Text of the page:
Little Bits of History

Perfect

Posted in History by patriciahysell on October 8, 2014
Don Larson's perfect game

Don Larson’s perfect game

October 8, 1956: Don Larson pitches a perfect game. Larson was born in Michigan City, Indiana in 1929. The family moved to San Diego, California in 1944 and Larsen played both basketball and baseball in high school there. He was offered several college scholarships for basketball. Larsen played for the local American Legion’s baseball team and was spotted by St. Louis Browns scout, Art Schwartz. Larsen signed with one of the minor league teams in 1947 rather than go to college. He played with the Aberdeen Pheasants that year and appeared in 16 games. He stayed for the next season and won 17 games. In 1949, he moved up classes but remained in the minors. He was drafted in 1951 during the Korean War and served in a number of non-combat jobs.

Larsen made his Major League Baseball debut on April 17, 1953 when he pitched five innings for the St. Louis Browns. At the end of his rookie year, he had a 7-12 record and a 4.16 ERA. He also pitched 96 strikeouts in 38 games, having started 22 of them. Unfortunately, he also allowed the most hits with 202. For the 1954 season, the Browns moved and became the Baltimore Orioles. His stats that year were 3-21 and 80 strikeouts in 29 games. Two of Larsen’s three wins that year were against the New York Yankees, including a 10-0 shutout on July 30, his last win of the year. The Orioles only won 54 games that year and were in seventh place. The Yankees had won 103 but were still only in second behind the Cleveland Indians.

George Weiss blamed the 1954 season’s second place on aging pitching staff. He brought Larsen over for the 1955 season. He played there until 1949 and went 45-24 during his five seasons. He was starting pitcher 90 times and backup pitcher 128. In 1956, the Yankees made it to the World Series. On this day, they were playing Game 5 at Yankee Stadium against the Brooklyn Dodgers. Larsen had started pitching in Game 2 and only lasted 1.2 innings which didn’t stop the Yankees from losing the 13-8 game. He only gave up one hit, but he had walked four batters in that short time.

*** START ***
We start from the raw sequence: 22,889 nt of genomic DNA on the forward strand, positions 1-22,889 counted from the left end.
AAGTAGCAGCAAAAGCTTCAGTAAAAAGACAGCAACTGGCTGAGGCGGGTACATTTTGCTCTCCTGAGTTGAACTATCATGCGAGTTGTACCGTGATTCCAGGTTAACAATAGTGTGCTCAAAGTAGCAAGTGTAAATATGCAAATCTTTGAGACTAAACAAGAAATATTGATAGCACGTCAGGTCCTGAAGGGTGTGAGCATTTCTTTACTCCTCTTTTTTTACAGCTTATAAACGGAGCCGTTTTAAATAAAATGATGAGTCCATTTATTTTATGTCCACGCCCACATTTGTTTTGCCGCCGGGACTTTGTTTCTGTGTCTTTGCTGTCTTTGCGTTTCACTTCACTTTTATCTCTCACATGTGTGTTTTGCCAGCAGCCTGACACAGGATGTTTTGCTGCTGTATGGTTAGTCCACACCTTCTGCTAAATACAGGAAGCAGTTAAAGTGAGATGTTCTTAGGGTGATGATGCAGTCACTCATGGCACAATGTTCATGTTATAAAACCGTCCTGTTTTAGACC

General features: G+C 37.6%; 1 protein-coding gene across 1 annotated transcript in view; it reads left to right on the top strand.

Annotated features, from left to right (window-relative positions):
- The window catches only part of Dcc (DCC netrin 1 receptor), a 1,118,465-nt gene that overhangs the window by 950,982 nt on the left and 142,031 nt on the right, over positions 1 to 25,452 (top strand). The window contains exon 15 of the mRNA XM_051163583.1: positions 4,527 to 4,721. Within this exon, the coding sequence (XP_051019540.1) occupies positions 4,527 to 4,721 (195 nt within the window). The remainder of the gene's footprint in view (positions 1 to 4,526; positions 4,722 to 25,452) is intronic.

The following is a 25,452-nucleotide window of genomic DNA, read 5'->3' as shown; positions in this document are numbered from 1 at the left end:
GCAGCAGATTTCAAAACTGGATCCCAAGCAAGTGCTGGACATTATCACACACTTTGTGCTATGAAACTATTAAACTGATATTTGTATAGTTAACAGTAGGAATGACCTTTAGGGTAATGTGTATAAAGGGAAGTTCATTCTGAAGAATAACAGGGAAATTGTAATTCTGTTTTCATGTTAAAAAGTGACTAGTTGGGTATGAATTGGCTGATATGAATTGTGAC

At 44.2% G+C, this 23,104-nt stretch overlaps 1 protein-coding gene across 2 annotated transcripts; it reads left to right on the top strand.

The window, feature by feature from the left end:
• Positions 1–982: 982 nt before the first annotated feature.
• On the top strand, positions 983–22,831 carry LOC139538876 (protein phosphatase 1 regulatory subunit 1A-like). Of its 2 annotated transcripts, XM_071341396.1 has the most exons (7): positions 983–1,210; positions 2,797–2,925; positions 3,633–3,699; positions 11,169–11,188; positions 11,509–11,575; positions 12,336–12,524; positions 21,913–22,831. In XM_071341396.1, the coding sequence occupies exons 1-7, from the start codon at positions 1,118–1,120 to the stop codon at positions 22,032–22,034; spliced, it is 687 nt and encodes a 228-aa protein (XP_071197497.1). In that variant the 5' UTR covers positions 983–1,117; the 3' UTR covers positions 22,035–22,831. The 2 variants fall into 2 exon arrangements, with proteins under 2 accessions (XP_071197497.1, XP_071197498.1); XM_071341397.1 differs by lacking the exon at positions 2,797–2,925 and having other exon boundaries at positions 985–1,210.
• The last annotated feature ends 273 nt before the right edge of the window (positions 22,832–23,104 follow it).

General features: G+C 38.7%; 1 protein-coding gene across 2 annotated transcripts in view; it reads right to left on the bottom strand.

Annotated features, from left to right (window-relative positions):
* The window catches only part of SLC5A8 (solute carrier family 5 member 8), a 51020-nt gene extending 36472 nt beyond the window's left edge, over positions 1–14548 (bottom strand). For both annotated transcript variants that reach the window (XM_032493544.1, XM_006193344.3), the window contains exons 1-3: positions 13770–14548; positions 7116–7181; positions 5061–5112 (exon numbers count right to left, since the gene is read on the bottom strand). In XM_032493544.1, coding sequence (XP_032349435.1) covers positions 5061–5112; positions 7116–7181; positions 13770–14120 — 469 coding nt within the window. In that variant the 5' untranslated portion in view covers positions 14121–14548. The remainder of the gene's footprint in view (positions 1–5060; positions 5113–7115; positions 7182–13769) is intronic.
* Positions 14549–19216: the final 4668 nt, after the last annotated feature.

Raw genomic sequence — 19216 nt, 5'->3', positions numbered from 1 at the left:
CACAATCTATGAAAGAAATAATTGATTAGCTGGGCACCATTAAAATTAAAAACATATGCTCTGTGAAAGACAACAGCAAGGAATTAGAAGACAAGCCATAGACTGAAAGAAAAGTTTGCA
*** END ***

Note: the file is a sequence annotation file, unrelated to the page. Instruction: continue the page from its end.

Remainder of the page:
For Game 5, Larsen was back on the mound and completed the game with just 97 pitches. Only one Dodger batter, Pee Wee Reese, was able to get a 3-ball count. Larsen pitched the only perfect game in a World Series. He pitched the only perfect postseason game, a record that stood until 2010. The closest moment to losing this honor came in the fifth inning when Gil Hodges hit a line drive which was miraculously caught by center fielder Mickey Mantle who made a spectacular running catch. Mantle also scored the first of two runs which snagged the win for the Yankees. Perfectly pitched games are such a rarity that they have only happened 23 times in MLB history (21 times in the modern era).

When it was over, I was so happy, I felt like crying. I wanted to win this one for Casey (Stengel). After what I did in Brooklyn, he could have forgotten about me and who would blame him? But he gave me another chance and I’m grateful. – Don Larsen

Sometimes a week might go by when I don’t think about that game, but I don’t remember when it happened last. – Don Larsen

No, why should I? – Don Larsen when asked if he is tired of speaking about his perfect game

The Yankees have all the hits in the game. – Mel Allen dealing with the sportscasting taboo of speaking openly about a no-hitter

Also on this day: Mrs. O’Leary’s Cow – In 1871, the Great Chicago Fire began to burn.